this be your pattern of thinking, feeling, and acting, which was also
displayed in Christ Jesus.”14 He then continues by stating the ways in which
Christ’s phronesis stands in direct contrast with many of the values of their
Have this mind among yourselves, which is yours in Christ
Jesus, who, though he was in the form of God, did not count
equality with God a thing to be grasped, but emptied himself,
by taking the form of a servant, being born in the likeness of
men. And being found in human form, he humbled himself
by becoming obedient to the point of death, even death on a
cross. Therefore God has highly exalted him and bestowed on
him the name that is above every name, so that at the name of
Jesus every knee should bow, in heaven and on earth and
under the earth, and every tongue confess that Jesus Christ is
Lord, to the glory of God the Father. (Phil 2:5‐11, ESV)
Paul uses the plural to demonstrate that this is a calling for all of the
Christians, not just a select few. This is the attitude that should permeate
the church as a whole.15
The way Paul presents Jesus in the hymn is a direct contrast to many
of the values of their society. While Philippian society valued honor and the
acquisition of power and esteem, Jesus is presented as pursuing humility
and practicing servility.16 Although Jesus was the “form of God,” in
humility he determined not to use that status to his own advantage. Instead,
he practiced humility through kenosis and willingly took on the “form of a
servant.” Kenosis was not something that Jesus casually agreed to do but,
instead, was something that Christ considered and about which he thought.
Jesus chose to humble himself for the sake of others and became obedient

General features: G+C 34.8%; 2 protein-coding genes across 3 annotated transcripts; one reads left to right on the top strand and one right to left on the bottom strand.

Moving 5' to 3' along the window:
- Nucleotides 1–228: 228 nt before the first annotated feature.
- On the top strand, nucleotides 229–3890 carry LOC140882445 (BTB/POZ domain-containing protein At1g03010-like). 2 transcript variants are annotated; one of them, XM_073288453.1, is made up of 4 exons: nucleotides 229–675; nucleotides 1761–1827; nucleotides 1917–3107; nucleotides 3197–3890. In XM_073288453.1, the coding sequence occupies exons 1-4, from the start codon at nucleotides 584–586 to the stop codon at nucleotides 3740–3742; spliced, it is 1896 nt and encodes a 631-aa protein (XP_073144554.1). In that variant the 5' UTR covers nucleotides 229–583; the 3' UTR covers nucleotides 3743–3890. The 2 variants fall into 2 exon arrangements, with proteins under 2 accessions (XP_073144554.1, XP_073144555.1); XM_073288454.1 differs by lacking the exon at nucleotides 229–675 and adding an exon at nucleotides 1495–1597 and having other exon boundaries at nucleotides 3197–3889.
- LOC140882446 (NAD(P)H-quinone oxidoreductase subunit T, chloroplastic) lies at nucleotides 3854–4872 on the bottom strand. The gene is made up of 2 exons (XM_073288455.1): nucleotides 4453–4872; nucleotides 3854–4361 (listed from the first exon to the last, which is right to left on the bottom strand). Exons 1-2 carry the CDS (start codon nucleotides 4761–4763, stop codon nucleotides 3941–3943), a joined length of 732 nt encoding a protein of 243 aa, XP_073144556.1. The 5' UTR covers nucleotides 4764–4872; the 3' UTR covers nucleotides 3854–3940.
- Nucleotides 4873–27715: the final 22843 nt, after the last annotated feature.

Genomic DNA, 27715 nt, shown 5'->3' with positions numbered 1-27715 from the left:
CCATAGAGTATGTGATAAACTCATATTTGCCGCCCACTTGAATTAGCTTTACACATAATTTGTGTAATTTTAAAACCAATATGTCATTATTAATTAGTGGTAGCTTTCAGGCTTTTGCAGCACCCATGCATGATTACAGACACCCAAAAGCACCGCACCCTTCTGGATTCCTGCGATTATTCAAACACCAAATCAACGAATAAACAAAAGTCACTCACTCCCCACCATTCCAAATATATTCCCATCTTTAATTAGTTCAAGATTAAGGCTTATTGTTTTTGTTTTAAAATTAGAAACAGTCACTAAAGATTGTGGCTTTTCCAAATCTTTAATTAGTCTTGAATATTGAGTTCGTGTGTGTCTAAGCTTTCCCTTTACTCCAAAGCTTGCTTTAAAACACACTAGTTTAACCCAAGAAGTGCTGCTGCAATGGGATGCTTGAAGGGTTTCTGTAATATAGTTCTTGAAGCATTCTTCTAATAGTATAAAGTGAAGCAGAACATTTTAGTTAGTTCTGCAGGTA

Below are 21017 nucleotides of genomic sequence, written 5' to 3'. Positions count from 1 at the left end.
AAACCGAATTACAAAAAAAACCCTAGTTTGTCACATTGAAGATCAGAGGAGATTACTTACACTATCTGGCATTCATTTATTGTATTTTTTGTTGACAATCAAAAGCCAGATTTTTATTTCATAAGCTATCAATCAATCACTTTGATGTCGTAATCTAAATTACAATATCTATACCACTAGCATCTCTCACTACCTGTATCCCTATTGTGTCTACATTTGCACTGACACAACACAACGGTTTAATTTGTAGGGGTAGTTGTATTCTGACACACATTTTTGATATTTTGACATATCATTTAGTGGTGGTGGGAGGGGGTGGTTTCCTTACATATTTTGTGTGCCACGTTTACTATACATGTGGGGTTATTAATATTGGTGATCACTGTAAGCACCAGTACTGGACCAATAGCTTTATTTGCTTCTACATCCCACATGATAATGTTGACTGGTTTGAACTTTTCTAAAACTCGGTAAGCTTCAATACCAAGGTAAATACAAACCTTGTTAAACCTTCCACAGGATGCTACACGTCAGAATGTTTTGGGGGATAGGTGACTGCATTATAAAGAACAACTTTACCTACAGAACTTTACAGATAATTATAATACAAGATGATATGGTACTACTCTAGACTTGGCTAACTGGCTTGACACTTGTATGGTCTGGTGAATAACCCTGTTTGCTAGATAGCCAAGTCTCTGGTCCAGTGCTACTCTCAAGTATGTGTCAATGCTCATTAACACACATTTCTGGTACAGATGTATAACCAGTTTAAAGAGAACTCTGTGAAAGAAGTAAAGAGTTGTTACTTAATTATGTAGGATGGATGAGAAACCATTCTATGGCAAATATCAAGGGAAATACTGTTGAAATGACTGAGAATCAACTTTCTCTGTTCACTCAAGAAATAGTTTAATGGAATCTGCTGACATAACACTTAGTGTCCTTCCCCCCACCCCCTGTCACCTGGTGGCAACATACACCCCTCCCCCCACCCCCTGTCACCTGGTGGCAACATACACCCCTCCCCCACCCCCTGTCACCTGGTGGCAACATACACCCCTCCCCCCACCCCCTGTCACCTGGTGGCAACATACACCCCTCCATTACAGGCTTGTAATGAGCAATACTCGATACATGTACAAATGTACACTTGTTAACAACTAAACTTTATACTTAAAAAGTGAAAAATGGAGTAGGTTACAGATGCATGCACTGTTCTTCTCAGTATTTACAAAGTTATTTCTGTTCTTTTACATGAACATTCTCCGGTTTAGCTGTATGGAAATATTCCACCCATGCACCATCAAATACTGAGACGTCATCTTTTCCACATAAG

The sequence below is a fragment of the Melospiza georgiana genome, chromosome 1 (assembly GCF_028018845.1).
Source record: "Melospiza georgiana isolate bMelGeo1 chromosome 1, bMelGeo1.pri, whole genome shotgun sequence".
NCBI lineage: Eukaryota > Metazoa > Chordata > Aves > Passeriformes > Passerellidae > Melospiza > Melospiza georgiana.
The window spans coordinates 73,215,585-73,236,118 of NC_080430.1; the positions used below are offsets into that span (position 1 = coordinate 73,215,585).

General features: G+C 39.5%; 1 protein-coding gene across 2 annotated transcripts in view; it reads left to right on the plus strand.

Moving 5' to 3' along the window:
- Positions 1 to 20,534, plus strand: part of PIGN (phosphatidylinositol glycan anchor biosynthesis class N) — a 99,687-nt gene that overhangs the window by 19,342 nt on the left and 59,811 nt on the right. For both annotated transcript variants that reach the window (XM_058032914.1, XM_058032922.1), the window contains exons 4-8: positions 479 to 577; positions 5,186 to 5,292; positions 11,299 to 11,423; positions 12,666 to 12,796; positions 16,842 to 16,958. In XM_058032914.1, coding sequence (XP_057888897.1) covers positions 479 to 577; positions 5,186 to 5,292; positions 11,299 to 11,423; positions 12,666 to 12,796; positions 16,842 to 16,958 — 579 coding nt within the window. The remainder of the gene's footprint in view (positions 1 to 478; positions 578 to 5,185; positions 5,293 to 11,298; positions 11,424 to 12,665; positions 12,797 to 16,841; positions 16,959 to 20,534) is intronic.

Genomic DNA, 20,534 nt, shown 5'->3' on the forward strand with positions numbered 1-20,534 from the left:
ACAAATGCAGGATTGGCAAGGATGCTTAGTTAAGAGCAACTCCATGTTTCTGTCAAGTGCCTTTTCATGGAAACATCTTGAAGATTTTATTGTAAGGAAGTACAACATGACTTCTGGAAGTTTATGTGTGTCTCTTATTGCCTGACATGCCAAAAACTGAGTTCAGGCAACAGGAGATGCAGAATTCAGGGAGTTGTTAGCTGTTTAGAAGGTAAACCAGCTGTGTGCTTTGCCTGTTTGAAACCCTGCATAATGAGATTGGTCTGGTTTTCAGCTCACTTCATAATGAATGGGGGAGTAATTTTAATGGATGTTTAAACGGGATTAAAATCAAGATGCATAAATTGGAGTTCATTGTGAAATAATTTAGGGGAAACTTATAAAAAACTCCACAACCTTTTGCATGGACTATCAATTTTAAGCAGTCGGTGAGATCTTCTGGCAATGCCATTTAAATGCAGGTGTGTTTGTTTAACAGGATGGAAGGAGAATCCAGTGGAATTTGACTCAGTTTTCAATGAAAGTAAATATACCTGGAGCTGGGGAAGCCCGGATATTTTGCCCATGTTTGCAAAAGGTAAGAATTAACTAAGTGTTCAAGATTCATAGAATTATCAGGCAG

to the will of the Father, even though that obedience led to his crucifixion.
Jesus showed the ultimate humility by moving not just from the highest
level (“equality with God”) to the lowest (“the form of a servant”), but also
by willingly humiliating himself more by submitting to “the socially
degrading experience of crucifixion,” the basest and vilest punishment in
the Roman Empire.17
According to Paul, Jesus’s kenosis occurred in three stages: his self‐
consideration of his status; his incarnation, moving from the form of God
to the form of a human being and a slave; and his obedient death on the
cross, a voluntary humiliation for the sake of humanity.18 Jesus willingly set
aside the privileges of his position to practice humility in order to
demonstrate the character of God to us. He also serves as the exemplar of
life ‘within you (all)’ is life ‘within’ Christ. For this reason, there must be a correspondence
between Christ and believers, between his story and theirs, between the hymnic narrative
of Christ (presented in vv. 6‐11) and the ‘attitude’ or way of thinking and life of the
16 Jonathan Hellerman, Reconstructing Honor in Roman Philippi: Carmen Christi as
Cursus Pudorum (Cambridge: Cambridge University Press, 2005). Hellerman demonstrates
how Romans emphasized the acquisition of honor through the cursus honorum, the
“Honors Race,” a progression of governmental positions through which one progressed
by good works, monetary donations, public works projects, patronage, and sponsorship
of games. One gained power, fame, and position through the pursuit of honor. Honor was
a “public commodity” that was based on how one was perceived by others in society, and